The initial results from the aflibercept phase III AMD trial announced late last year showed a non-inferiority to ranibizumab.  If aflibercept is approved and comes to market in 2012, depending on the CATT results, it may have to compete on price against off-label bevacizumab in AMD.  Whether a more convenient injection once every two months for VEGF-Trap (compared to monthly for Lucentis) is sufficient to justify a price premium, it will be interesting to watch the market dynamics in this space.

You can find more about the meeting on the ARVO conference website and they have also put up a blog for the meeting.   The theme of my blog posts over the next few days will be ophthalmology related, and I expect to be live tweeting from ARVO 2011 on Sunday and Monday.  I’ll also be aggregating tweets from the meeting (hashtag #ARVO11) on this blog.


That is the interesting question that struck me after reading Sam Kean’s informative article in the February 4 edition of Science.  Ten years on from the sequencing of the Human Genome, the patenting of human genetic information presents unique challenges at the interface of science, law and innovation.

Researchers have obtained patents for isolating different sections of DNA that occur naturally in our bodies.  Whether this should be permitted is still open to debate. Currently, diagnostic companies who want to launch a new cancer test face the challenge that patents now cover many genes.

The Science article cites start-up Foundation Medicine in Cambridge, MA who estimated the cost of investigating possible patent infringement for a new diagnostic test at $35M, a cost that exceeded the company’s $25M of VC funding.

Add in the costs of any royalties or licensing fees and the issue of prior patents is now a nightmare for any diagnostics company.  It is simply not practical to license every gene that may be implicated in a multifactorial disease such as diabetes.  Pre-existing patents have become a barrier to market entry.

As the Science article reports, gene patents cover not only very small snips of DNA, as short as 15 nucleotides, but can prohibit the sequencing of associated DNA. Companies such as 23andMe that sequence an individual’s genome to test for the presence of certain genes may be violating patent rights of others.

What’s more so called “method” patents cover the linking of a gene sequence with a specific medical condition.

As advances in personalized medicine continue, there is a need to balance the competing interests of protecting scientific discovery and rewarding innovation, while at the same time allowing access to human genetic information that many think should be “free to all men and reserved exclusively to none.” Quotation from Bilski v. Kappos, 130 S.Ct. 3218, 3225 (2010)

A law suit currently on appeal to the US Court of Appeals for the Federal Circuit may lead to a change in the current practices of the US Patent & Trademark Office.  The American Association of Pathologists and others have challenged several patents relating to the breast cancer genes BRCA1 and BRAC2 held by Myriad Genetics and the University of Utah Research Foundation.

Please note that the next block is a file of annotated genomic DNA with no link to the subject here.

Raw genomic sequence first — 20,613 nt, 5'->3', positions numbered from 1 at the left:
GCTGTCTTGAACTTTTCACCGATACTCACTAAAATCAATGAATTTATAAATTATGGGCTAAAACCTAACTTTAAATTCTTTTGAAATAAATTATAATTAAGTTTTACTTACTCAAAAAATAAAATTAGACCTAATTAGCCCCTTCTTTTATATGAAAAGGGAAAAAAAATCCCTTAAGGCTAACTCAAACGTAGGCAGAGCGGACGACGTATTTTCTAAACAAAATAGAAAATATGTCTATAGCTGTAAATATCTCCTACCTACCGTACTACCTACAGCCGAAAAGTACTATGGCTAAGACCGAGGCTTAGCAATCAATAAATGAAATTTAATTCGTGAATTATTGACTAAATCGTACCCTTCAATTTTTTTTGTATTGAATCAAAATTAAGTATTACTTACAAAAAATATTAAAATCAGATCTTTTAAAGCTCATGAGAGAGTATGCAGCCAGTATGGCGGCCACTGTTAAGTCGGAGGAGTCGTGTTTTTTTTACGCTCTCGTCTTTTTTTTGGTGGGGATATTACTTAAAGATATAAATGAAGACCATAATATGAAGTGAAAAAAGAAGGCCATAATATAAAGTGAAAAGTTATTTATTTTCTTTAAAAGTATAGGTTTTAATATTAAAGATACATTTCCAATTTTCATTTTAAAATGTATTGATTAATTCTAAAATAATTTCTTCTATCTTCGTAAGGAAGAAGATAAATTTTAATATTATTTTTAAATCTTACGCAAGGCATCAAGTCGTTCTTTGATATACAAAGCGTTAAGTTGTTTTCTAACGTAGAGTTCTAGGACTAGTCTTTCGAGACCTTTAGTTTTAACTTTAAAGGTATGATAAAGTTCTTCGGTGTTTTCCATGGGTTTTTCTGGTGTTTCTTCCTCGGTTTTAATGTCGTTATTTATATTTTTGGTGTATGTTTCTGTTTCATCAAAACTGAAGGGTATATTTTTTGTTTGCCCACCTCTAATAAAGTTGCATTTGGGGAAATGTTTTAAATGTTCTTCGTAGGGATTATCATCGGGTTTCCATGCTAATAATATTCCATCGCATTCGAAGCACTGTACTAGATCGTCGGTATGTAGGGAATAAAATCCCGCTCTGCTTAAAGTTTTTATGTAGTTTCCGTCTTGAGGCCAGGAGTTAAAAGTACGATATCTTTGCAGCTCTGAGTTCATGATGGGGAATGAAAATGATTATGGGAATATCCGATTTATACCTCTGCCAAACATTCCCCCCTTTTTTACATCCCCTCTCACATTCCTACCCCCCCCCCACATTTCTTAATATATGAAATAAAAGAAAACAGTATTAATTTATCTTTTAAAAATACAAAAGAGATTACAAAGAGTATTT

BRCA1 and BRCA2 genes are associated with an increased risk of breast and ovarian cancer.  The US district court for the Southern District of New York in a surprise decision by Judge Robert Sweet, invalidated Myriad’s patents.  The New York Times article about the case has a link to the Judge’s 156 page opinion.  The decision that isolated but otherwise unaltered DNA should not be patentable is now being appealed by Myriad.

In their legal brief, arguing for the decision to be upheld, the United States Government states:

“The fact that a particular segment of the human genome codes for the BRCA1 protein in a human cell, for example, rather than for adrenaline or insulin or nothing at all, is not within the power of science to alter. Such basic natural relationships may not be the subject of a patent.”

If the District Court’s decision is upheld on appeal, it would represent a fundamental policy shift on what patents can be obtained for human genetic information. Such a decision would prevent Myriad from charging royalties and exclusivity for the genetic testing of BRCA1 and potentially invalidate similar types of patents. Depending on your point of view this will either harm the biotechnology industry or increase the market opportunities.

Given the stakes involved, it is likely the Myriad case will end up being considered by the United States Supreme Court, and what they may decide is anyone’s guess.

To read more in-depth analysis about the Myriad case and the legal issues involved with the patenting of genomic information, I strongly recommend the “Genomics Law Report”, a blog written by Dan Vorhaus and others.

Ten years after the human genome was sequenced we are still working out the intellectual property rights. The question as to whether companies should be allowed to patent unaltered human genes is one that will be answered in the not too distant future.